But you’re right that it does sound an eerie note. I think because the language itself, however kindly, is only a mask for the motives. Catherine may have been looking to show mercy, but others have used similar phrases to mask some of the world’s great horrors. Reading it is like looking through a smoky glass; what’s hidden behind can be light or disturbingly dark.

    All the best,

    Lucy

  6. Robert Harneis says:

    I tripped over this blog by happy accident. I studied Catherine in the academic context of a comparison of Russian serfdom and US slavery but also in the rather startling immediate post 1989 political situation with lecturers rather grumpily having to completely rewrite their lecture notes and the (honest) students asking “but where exactly is Abkhazia?”.

    As a mature student I was very struck by the monumental task that C had to undertake to rebuild the Russian state. Is it true that at her first council meeting she asked for a map of Russia and there wasnt one – so they sent a clerk to the nearest bookshop to buy one? It is at least indicative.

    There is plenty of evidence that C was an active participant in the enlightenment – her correspondnence with Voltaire, funding the completion of the Encyclopedia inexchange for Diderot’s archives ( are they still in Russia or did they never get there?) and of course poor old Diderot’s visit not to mention Jeremy Bentham. I came to the view that whatever she might have believed personnally she did not believe that too much liberty would lead to the greatest good of the greatest number. Seeing what happened to France was she entirely wrong?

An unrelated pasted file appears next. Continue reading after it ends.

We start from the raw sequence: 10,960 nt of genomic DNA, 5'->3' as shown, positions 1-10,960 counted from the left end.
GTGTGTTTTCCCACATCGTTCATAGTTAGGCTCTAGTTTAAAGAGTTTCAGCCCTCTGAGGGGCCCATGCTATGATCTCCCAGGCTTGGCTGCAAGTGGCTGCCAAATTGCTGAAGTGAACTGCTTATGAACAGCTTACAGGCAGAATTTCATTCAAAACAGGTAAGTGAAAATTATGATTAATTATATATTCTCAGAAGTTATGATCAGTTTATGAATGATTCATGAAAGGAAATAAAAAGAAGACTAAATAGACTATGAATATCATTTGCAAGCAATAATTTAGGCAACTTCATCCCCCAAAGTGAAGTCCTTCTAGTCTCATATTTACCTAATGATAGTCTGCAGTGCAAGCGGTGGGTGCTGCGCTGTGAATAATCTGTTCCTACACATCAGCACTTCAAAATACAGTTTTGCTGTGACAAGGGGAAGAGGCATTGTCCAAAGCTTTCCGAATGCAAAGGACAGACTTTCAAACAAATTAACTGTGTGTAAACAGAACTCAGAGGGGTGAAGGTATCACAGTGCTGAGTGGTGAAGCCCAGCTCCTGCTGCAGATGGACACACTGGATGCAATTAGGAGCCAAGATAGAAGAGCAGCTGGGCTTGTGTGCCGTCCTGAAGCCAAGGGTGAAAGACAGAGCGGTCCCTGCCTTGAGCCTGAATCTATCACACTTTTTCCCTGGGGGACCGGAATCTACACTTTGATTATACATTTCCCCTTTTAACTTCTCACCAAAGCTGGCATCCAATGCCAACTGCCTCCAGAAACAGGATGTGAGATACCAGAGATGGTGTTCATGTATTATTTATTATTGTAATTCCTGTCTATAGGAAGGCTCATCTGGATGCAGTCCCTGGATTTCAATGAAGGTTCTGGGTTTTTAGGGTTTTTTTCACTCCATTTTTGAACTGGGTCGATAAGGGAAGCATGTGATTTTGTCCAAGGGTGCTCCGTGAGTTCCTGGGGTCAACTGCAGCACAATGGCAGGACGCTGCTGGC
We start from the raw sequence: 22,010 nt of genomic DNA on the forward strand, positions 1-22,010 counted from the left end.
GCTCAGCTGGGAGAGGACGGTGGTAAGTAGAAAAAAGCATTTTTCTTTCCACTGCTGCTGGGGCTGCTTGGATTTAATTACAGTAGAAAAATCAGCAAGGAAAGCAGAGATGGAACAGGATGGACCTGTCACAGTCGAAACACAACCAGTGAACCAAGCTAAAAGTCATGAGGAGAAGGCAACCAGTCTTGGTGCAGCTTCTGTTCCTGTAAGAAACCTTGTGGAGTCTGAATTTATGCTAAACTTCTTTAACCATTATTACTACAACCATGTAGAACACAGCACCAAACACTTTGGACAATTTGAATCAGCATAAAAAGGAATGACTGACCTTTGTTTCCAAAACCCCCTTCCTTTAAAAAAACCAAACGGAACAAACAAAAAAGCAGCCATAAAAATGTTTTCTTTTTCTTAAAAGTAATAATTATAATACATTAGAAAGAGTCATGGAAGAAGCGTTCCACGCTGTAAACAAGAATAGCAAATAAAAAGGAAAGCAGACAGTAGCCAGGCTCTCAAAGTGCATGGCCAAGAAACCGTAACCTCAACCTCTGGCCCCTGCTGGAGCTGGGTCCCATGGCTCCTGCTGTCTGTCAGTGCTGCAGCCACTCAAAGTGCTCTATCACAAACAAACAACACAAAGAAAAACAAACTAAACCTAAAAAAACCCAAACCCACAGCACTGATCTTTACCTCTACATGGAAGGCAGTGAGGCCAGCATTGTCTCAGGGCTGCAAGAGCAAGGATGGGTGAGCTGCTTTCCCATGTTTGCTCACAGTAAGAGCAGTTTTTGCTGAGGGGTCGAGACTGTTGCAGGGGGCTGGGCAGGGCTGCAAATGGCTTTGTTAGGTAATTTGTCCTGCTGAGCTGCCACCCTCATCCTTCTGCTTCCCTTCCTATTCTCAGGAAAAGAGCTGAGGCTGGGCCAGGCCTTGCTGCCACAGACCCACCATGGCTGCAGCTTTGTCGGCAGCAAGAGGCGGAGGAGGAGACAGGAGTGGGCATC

To get to the point. Was she not right to sweep the immediate disasterous past under the rug? There is an interesting modern precedent in France. General de Gaulle did exactly the same after WW2 to heal the divisions in France. Interestingly there is reason to believe that Vladimir Putin models himself on de G. to some extent. Equally I have always thought his Russian role model (perhaps German would be more accurate) was Catherine not Peter but then that would not be very macho publicity wise.

    Final question – is it really likely that “all” the peasants backed Pugachev? If so how was he defeated? It is quite likey that many of them went along with the rebels for their personal safety.

    What a ramble – great blog.

    Robert

  7. Pingback: Polnoe sobranie zakonov « Historichnik

  8. Ernest Zitser says:

    Both volumes of A. S. Pushkin’s Istoriia Pugachevskogo bunta have been digitized by the NYPL and are now available online via the Hathi Trust Digital Library: http://catalog.hathitrust.org/Record/008614542

  9. Pingback: My Favorite Laws | Russian History Blog